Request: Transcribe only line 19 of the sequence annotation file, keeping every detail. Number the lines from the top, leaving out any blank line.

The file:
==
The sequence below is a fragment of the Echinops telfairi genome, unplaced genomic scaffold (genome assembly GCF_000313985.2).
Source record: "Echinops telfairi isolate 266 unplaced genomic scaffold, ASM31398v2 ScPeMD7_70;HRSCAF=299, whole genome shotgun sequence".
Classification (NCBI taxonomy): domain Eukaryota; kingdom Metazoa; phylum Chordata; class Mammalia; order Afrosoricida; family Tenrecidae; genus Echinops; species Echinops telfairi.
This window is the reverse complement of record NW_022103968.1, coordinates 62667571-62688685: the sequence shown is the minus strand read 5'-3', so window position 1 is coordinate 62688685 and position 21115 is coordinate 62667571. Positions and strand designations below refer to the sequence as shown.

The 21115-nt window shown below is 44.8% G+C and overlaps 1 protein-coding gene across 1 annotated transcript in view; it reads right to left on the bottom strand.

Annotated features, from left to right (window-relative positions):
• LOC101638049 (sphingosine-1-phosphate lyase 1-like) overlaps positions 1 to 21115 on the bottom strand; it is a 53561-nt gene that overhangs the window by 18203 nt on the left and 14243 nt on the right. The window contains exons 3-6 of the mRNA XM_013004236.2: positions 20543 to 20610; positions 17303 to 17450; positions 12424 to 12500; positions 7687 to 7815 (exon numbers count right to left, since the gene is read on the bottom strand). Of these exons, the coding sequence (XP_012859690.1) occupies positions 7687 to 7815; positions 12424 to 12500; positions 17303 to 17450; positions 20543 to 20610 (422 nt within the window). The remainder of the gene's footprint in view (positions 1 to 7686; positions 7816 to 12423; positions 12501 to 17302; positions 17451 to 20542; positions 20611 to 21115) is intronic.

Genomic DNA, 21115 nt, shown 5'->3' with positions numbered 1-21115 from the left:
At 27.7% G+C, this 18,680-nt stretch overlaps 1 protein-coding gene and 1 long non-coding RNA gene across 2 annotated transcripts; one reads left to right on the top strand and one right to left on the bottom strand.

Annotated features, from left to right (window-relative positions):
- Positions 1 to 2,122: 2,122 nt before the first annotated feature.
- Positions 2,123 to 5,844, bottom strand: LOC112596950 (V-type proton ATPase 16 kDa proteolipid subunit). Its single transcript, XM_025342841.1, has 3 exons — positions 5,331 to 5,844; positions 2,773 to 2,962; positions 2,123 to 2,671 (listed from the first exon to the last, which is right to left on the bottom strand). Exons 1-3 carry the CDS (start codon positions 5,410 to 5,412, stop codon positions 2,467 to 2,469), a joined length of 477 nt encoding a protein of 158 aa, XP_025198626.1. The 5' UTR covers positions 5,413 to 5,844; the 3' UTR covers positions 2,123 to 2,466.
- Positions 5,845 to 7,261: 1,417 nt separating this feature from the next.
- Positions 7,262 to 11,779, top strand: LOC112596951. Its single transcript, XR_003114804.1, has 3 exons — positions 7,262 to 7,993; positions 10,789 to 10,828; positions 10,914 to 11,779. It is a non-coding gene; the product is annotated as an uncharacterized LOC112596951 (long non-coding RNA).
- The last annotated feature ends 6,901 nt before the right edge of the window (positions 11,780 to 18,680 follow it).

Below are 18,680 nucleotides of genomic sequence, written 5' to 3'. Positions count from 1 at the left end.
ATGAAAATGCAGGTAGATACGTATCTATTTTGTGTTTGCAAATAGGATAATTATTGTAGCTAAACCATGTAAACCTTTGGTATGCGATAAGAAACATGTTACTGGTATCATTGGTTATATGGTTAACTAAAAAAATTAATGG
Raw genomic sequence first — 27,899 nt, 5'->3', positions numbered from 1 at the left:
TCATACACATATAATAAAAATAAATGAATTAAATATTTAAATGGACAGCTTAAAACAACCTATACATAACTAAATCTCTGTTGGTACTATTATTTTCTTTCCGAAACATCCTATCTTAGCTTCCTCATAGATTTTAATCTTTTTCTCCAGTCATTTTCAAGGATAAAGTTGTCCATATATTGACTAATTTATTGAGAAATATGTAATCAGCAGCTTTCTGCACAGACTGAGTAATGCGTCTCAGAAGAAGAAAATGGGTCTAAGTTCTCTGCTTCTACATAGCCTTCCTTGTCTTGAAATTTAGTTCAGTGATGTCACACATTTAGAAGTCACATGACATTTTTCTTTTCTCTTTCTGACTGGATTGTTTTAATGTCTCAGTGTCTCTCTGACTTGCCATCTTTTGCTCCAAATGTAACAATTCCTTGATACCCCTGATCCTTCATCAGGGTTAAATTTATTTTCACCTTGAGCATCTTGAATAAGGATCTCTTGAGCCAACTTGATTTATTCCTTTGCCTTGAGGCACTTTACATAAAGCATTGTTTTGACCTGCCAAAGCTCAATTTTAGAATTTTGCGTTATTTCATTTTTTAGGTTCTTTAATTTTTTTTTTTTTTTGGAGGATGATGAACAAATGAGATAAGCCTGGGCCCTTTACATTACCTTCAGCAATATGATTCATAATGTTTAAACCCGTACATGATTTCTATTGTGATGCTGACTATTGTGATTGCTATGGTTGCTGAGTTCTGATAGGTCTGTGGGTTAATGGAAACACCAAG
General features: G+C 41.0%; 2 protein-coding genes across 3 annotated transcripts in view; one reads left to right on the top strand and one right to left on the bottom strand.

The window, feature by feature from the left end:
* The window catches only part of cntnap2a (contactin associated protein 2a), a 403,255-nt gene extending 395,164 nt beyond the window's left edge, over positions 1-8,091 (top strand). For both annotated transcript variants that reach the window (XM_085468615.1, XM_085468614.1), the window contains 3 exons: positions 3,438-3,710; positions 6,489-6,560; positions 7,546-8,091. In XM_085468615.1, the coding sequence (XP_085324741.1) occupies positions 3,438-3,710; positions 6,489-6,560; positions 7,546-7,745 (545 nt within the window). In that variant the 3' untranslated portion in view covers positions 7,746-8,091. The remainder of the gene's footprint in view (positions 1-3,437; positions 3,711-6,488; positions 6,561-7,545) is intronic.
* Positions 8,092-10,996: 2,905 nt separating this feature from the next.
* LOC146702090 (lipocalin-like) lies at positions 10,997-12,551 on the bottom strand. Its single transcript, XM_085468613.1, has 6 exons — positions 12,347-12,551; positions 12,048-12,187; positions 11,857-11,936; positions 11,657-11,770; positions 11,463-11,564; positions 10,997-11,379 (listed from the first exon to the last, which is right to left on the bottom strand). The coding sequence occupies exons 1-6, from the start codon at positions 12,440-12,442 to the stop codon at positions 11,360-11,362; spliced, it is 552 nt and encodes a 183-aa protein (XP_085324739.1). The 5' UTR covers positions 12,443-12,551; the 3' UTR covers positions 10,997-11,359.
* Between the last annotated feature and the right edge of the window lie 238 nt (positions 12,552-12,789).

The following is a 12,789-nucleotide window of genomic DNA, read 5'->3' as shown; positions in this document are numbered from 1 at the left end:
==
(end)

TCATACACATATAATAAAAATAAATGAATTAAATATTTAAATGGACAGCTTAAAACAACCTATACATAACTAAATCTCTGTTGGTACTATTATTTTCTTTCCGAAACATCCTATCTTAGCTTCCTCATAGATTTTAATCTTTTTCTCCAGTCATTTTCAAGGATAAAGTTGTCCATATATTGACTAATTTATTGAGAAATATGTAATCAGCAGCTTTCTGCACAGACTGAGTAATGCGTCTCAGAAGAAGAAAATGGGTCTAAGTTCTCTGCTTCTACATAGCCTTCCTTGTCTTGAAATTTAGTTCAGTGATGTCACACATTTAGAAGTCACATGACATTTTTCTTTTCTCTTTCTGACTGGATTGTTTTAATGTCTCAGTGTCTCTCTGACTTGCCATCTTTTGCTCCAAATGTAACAATTCCTTGATACCCCTGATCCTTCATCAGGGTTAAATTTATTTTCACCTTGAGCATCTTGAATAAGGATCTCTTGAGCCAACTTGATTTATTCCTTTGCCTTGAGGCACTTTACATAAAGCATTGTTTTGACCTGCCAAAGCTCAATTTTAGAATTTTGCGTTATTTCATTTTTTAGGTTCTTTAATTTTTTTTTTTTTTTGGAGGATGATGAACAAATGAGATAAGCCTGGGCCCTTTACATTACCTTCAGCAATATGATTCATAATGTTTAAACCCGTACATGATTTCTATTGTGATGCTGACTATTGTGATTGCTATGGTTGCTGAGTTCTGATAGGTCTGTGGGTTAATGGAAACACCAAG